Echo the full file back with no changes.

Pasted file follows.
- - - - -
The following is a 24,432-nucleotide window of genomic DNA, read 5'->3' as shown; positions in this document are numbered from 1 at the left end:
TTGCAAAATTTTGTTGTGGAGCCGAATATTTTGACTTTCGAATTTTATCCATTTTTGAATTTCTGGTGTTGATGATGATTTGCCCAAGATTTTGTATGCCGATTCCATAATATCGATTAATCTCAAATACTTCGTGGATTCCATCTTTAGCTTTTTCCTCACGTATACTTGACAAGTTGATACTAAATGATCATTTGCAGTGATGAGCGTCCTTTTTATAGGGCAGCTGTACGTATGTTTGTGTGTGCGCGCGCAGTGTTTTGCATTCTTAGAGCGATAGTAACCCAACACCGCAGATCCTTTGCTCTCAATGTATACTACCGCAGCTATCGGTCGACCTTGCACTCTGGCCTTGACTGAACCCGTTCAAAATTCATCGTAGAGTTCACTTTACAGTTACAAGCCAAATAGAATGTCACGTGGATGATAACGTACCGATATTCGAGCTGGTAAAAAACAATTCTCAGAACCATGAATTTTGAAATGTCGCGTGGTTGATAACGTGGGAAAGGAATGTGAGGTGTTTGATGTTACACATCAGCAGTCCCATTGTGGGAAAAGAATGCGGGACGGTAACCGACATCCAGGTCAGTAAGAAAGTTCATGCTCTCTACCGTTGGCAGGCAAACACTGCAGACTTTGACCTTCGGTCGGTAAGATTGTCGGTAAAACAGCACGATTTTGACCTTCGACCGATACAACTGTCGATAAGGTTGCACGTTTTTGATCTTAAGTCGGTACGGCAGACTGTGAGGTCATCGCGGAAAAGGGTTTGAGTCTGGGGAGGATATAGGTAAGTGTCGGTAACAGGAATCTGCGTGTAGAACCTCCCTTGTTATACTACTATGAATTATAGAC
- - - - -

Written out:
The following is a 24,432-nucleotide window of genomic DNA, read 5'->3' as shown; positions in this document are numbered from 1 at the left end:
TTGCAAAATTTTGTTGTGGAGCCGAATATTTTGACTTTCGAATTTTATCCATTTTTGAATTTCTGGTGTTGATGATGATTTGCCCAAGATTTTGTATGCCGATTCCATAATATCGATTAATCTCAAATACTTCGTGGATTCCATCTTTAGCTTTTTCCTCACGTATACTTGACAAGTTGATACTAAATGATCATTTGCAGTGATGAGCGTCCTTTTTATAGGGCAGCTGTACGTATGTTTGTGTGTGCGCGCGCAGTGTTTTGCATTCTTAGAGCGATAGTAACCCAACACCGCAGATCCTTTGCTCTCAATGTATACTACCGCAGCTATCGGTCGACCTTGCACTCTGGCCTTGACTGAACCCGTTCAAAATTCATCGTAGAGTTCACTTTACAGTTACAAGCCAAATAGAATGTCACGTGGATGATAACGTACCGATATTCGAGCTGGTAAAAAACAATTCTCAGAACCATGAATTTTGAAATGTCGCGTGGTTGATAACGTGGGAAAGGAATGTGAGGTGTTTGATGTTACACATCAGCAGTCCCATTGTGGGAAAAGAATGCGGGACGGTAACCGACATCCAGGTCAGTAAGAAAGTTCATGCTCTCTACCGTTGGCAGGCAAACACTGCAGACTTTGACCTTCGGTCGGTAAGATTGTCGGTAAAACAGCACGATTTTGACCTTCGACCGATACAACTGTCGATAAGGTTGCACGTTTTTGATCTTAAGTCGGTACGGCAGACTGTGAGGTCATCGCGGAAAAGGGTTTGAGTCTGGGGAGGATATAGGTAAGTGTCGGTAACAGGAATCTGCGTGTAGAACCTCCCTTGTTATACTACTATGAATTATAGAC